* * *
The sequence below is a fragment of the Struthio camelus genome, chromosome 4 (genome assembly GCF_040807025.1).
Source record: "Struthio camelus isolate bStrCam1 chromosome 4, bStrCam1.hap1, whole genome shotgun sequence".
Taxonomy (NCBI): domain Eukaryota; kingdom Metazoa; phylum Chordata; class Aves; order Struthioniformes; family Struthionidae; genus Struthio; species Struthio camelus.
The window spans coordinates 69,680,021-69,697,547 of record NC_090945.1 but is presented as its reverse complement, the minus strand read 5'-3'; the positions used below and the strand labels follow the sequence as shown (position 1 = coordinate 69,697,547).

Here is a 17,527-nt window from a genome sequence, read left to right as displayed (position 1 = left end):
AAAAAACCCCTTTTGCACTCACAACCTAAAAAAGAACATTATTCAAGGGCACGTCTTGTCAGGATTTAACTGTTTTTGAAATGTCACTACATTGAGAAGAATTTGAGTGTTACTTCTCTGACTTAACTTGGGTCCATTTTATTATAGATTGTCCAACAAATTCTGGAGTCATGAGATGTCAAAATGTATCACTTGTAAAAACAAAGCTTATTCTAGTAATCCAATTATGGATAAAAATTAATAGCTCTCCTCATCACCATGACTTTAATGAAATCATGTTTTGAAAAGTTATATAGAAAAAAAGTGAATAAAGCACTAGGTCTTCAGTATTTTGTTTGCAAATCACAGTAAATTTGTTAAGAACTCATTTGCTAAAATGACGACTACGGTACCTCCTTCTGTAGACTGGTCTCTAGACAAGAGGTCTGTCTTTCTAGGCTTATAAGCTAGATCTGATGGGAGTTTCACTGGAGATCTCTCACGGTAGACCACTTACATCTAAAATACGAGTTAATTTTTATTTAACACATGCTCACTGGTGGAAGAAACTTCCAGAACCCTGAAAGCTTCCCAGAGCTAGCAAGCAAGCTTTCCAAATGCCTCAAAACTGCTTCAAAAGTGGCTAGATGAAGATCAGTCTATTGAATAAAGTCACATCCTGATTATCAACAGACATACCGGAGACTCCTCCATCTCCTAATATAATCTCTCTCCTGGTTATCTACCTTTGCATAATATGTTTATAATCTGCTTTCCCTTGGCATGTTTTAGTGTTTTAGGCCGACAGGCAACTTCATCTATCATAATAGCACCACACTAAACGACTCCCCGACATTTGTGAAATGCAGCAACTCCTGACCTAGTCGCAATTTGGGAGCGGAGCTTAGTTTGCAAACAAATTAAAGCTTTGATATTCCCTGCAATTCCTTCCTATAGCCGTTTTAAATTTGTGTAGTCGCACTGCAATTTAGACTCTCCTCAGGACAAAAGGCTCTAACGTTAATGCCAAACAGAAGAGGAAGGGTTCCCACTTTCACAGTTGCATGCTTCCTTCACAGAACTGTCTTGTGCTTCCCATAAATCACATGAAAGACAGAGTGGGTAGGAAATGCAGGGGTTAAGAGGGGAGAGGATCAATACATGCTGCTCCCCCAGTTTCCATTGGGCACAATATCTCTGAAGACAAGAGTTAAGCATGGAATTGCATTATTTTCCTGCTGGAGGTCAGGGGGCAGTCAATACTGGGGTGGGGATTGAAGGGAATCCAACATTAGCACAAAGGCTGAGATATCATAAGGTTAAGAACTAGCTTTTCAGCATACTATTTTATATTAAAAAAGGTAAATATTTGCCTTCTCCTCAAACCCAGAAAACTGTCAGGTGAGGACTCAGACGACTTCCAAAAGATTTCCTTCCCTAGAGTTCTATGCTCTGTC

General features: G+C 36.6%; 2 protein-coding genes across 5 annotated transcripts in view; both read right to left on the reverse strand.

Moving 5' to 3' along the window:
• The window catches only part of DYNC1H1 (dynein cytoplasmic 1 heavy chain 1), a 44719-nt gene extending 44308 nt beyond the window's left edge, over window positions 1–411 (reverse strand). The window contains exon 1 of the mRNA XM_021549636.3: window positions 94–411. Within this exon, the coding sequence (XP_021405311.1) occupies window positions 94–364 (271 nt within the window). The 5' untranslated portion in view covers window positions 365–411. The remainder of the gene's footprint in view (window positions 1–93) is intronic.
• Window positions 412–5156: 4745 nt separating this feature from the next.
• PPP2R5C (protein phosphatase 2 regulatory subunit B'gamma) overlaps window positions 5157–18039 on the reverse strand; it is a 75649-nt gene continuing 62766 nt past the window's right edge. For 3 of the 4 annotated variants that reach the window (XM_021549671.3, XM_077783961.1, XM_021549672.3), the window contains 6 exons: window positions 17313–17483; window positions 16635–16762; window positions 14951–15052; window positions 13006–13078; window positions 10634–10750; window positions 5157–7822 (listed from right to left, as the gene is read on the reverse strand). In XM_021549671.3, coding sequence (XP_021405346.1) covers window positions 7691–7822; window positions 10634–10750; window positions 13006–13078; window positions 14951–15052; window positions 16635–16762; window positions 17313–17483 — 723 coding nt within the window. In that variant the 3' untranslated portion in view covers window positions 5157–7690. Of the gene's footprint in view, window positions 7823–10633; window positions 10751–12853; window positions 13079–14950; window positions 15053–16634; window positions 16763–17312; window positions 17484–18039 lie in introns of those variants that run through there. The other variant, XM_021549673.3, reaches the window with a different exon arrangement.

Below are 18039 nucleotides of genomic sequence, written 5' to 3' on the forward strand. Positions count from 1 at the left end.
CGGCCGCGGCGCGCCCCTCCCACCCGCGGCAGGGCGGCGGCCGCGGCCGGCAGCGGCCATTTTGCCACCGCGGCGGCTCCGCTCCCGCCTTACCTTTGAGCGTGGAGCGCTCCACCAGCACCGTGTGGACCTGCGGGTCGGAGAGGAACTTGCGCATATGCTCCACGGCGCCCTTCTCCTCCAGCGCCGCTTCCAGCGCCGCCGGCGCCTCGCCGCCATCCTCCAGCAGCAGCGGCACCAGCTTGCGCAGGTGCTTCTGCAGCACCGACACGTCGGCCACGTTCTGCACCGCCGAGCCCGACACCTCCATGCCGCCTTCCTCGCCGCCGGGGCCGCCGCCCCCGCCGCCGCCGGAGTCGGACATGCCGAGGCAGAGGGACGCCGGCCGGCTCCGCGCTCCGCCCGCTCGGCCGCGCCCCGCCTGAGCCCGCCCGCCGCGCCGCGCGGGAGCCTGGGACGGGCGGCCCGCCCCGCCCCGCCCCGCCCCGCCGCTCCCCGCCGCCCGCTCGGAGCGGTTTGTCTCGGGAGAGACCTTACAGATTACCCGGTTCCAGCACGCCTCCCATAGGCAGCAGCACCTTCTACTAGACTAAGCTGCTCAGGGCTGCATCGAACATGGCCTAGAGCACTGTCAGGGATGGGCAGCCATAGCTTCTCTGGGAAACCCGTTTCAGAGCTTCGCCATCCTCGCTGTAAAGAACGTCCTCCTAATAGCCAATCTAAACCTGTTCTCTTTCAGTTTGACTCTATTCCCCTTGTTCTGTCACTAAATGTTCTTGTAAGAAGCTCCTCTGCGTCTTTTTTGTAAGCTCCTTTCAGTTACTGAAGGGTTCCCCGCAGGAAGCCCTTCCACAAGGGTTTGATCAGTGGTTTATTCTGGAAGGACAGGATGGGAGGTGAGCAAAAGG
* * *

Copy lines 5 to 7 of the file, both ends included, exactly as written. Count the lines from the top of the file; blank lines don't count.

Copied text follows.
Here is a 17,527-nt window from a genome sequence, read left to right as displayed (position 1 = left end):
AAAAAACCCCTTTTGCACTCACAACCTAAAAAAGAACATTATTCAAGGGCACGTCTTGTCAGGATTTAACTGTTTTTGAAATGTCACTACATTGAGAAGAATTTGAGTGTTACTTCTCTGACTTAACTTGGGTCCATTTTATTATAGATTGTCCAACAAATTCTGGAGTCATGAGATGTCAAAATGTATCACTTGTAAAAACAAAGCTTATTCTAGTAATCCAATTATGGATAAAAATTAATAGCTCTCCTCATCACCATGACTTTAATGAAATCATGTTTTGAAAAGTTATATAGAAAAAAAGTGAATAAAGCACTAGGTCTTCAGTATTTTGTTTGCAAATCACAGTAAATTTGTTAAGAACTCATTTGCTAAAATGACGACTACGGTACCTCCTTCTGTAGACTGGTCTCTAGACAAGAGGTCTGTCTTTCTAGGCTTATAAGCTAGATCTGATGGGAGTTTCACTGGAGATCTCTCACGGTAGACCACTTACATCTAAAATACGAGTTAATTTTTATTTAACACATGCTCACTGGTGGAAGAAACTTCCAGAACCCTGAAAGCTTCCCAGAGCTAGCAAGCAAGCTTTCCAAATGCCTCAAAACTGCTTCAAAAGTGGCTAGATGAAGATCAGTCTATTGAATAAAGTCACATCCTGATTATCAACAGACATACCGGAGACTCCTCCATCTCCTAATATAATCTCTCTCCTGGTTATCTACCTTTGCATAATATGTTTATAATCTGCTTTCCCTTGGCATGTTTTAGTGTTTTAGGCCGACAGGCAACTTCATCTATCATAATAGCACCACACTAAACGACTCCCCGACATTTGTGAAATGCAGCAACTCCTGACCTAGTCGCAATTTGGGAGCGGAGCTTAGTTTGCAAACAAATTAAAGCTTTGATATTCCCTGCAATTCCTTCCTATAGCCGTTTTAAATTTGTGTAGTCGCACTGCAATTTAGACTCTCCTCAGGACAAAAGGCTCTAACGTTAATGCCAAACAGAAGAGGAAGGGTTCCCACTTTCACAGTTGCATGCTTCCTTCACAGAACTGTCTTGTGCTTCCCATAAATCACATGAAAGACAGAGTGGGTAGGAAATGCAGGGGTTAAGAGGGGAGAGGATCAATACATGCTGCTCCCCCAGTTTCCATTGGGCACAATATCTCTGAAGACAAGAGTTAAGCATGGAATTGCATTATTTTCCTGCTGGAGGTCAGGGGGCAGTCAATACTGGGGTGGGGATTGAAGGGAATCCAACATTAGCACAAAGGCTGAGATATCATAAGGTTAAGAACTAGCTTTTCAGCATACTATTTTATATTAAAAAAGGTAAATATTTGCCTTCTCCTCAAACCCAGAAAACTGTCAGGTGAGGACTCAGACGACTTCCAAAAGATTTCCTTCCCTAGAGTTCTATGCTCTGTC

General features: G+C 36.6%; 2 protein-coding genes across 5 annotated transcripts in view; both read right to left on the reverse strand.